I firmly believe that a Windows 7 PC is as safe as any other client PC operating system out there. If you leave the Windows Firewall in its default configuration, leave UAC enabled and install a good antivirus application, you should be as safe on Win 7 as you are on any other OS -- and maybe even more so. Of course, this presupposes that the user will not take any action to shoot him or herself in the foot, such as approving a UAC prompt to install an unknown application. There are some user actions that the best OS imaginable cannot protect against.
I don't have much sympathy for those who continue to run a 10-year-old operating system with expired antivirus, and then blame Microsoft for their problems. It's not possible to elevate Windows XP to be as secure as Vista or Win7, and it's not reasonable for XP users to expect their operating system to be as secure as one two versions newer. The 2000 car I just traded in was not as safe as the new one, despite the fact that they are otherwise very comparable.
Isn't the biggest reason why Windows gets hacked due to the proliferation of Windows, as well as the hatred of Microsoft, which make the hackers focus their attention on Windows?
We are definitely seeing a significant shift in vulnerabilities. The vast majority of vulnerabilities is being found in Oracle, open systems, Google Chrome, Red Hat, etc. The number of Windows vulnerabilities now can't compare to a few years ago. Maybe it is just me, but I like the fact that there is someone 'minding the store' -- constantly patching and updating. Who is doing that with the open source OS?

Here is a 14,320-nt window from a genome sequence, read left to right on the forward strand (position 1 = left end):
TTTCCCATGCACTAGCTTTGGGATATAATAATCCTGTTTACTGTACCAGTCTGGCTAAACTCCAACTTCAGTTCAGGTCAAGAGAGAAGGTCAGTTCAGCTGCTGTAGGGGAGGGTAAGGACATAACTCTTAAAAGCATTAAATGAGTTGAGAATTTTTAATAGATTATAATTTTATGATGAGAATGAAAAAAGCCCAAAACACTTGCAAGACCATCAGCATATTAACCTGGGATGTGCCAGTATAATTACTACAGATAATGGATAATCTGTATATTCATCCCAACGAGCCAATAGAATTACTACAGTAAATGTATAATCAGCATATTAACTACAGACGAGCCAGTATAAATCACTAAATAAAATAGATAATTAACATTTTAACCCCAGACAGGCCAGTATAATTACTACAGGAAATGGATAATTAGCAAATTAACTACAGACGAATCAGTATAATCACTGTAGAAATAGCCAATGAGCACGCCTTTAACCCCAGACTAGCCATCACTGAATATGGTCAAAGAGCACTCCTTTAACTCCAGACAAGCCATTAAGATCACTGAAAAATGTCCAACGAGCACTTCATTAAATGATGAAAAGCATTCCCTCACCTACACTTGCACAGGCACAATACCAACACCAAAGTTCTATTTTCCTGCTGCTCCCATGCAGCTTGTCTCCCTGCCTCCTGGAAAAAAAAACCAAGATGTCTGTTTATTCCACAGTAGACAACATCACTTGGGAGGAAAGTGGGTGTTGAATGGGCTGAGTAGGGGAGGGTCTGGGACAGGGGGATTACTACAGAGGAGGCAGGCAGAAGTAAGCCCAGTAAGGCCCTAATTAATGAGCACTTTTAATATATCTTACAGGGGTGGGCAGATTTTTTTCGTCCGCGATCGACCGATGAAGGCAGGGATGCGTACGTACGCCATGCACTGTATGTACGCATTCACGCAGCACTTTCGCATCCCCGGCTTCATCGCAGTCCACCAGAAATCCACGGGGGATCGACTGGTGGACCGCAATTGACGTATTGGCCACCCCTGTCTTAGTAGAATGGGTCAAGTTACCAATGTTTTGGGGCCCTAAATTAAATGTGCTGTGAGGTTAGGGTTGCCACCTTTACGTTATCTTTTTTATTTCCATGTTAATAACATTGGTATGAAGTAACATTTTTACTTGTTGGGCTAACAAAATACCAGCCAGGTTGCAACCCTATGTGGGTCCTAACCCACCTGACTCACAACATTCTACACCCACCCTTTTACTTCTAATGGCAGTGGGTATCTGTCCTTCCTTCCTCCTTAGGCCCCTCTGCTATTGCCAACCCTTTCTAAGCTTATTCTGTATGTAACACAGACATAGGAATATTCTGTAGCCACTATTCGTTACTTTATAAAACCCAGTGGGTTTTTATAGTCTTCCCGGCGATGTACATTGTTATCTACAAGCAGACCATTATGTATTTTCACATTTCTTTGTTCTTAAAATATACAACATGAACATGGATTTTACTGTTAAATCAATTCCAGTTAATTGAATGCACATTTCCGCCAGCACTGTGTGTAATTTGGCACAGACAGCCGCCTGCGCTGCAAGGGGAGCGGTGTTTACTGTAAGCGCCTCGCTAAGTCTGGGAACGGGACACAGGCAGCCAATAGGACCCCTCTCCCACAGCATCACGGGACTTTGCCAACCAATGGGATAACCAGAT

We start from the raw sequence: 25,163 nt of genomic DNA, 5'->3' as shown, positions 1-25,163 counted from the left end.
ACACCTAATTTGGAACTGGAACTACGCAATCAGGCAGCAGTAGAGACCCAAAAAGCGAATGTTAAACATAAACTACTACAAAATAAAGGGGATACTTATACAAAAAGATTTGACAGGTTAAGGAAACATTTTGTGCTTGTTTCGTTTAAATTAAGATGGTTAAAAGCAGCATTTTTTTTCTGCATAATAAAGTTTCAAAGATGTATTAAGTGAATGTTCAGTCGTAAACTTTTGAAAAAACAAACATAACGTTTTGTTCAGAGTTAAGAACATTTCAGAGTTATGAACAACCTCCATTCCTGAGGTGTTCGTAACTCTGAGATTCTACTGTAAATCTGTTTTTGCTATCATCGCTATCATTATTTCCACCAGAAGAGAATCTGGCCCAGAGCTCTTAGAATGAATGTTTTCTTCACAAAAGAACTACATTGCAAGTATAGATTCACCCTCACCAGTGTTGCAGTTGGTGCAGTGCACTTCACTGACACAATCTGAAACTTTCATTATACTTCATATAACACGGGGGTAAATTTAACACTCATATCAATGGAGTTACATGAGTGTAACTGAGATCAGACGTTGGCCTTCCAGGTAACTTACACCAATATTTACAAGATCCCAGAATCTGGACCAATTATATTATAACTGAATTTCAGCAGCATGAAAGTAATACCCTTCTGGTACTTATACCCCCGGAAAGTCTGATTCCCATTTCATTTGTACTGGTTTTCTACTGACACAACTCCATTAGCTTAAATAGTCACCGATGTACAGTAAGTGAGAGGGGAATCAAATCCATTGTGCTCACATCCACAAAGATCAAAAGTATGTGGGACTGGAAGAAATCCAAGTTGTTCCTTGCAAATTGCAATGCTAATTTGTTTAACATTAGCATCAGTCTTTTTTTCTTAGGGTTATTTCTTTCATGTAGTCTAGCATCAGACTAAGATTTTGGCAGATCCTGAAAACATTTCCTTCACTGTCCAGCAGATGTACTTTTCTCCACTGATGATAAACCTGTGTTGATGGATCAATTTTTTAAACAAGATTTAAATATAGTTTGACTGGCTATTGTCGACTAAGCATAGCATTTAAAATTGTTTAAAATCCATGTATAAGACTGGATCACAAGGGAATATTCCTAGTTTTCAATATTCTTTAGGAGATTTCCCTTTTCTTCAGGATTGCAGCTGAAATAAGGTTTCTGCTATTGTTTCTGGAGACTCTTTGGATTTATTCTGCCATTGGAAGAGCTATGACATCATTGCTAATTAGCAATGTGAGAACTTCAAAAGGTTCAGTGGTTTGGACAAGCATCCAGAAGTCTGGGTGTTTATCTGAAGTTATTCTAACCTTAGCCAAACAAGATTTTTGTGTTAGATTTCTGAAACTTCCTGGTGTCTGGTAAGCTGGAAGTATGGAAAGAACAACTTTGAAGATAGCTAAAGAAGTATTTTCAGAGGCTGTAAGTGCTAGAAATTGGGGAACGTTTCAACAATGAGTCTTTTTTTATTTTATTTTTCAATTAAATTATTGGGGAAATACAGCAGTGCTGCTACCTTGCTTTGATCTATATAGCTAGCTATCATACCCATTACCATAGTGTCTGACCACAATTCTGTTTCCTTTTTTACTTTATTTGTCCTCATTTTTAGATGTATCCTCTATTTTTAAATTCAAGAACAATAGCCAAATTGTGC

Macs still have the issue of cost and compatibility. Until that is more even, they will not be likely to overtake the market in the corporate world. Some think it is trendy to own a Mac, and others genuinely like the features better. It is true that not everyone can own a PC...
We all know that Macs are attacked far less often than Windows systems because, with less than 10 percent of the market share of Windows, they are simply a dramatically smaller target. Also add the fact that far fewer people are trained in Apple internals each year than those seeking professional Microsoft Certification -- that's a big reason why the Macintosh is less vulnerable.
All Apple 'security' comes at a price -- a price far too high for the bulk of the market:
- Higher cost of entry: Complete Macintosh systems start at $999, $699 without keyboard, screen, or mouse. Complete Intel systems start $400 (laptops), with complete desktop systems starting at $450.
- Few choices: Apple offers few optional upgrades on a limited number of models. With Intel, the options are limitless.
- Apple technical support is exceedingly limited. Intel OEMs offer a variety of support options.
- Safari is not 100 percent compatible with public Web sites -- you MUST download a third-party browser to get that compatibility back.
By installing one of the many free AV solutions available on the Web, almost all threats to Windows can be easily mitigated.
So no, I do not trust Macs more than I value what Windows has to offer me.
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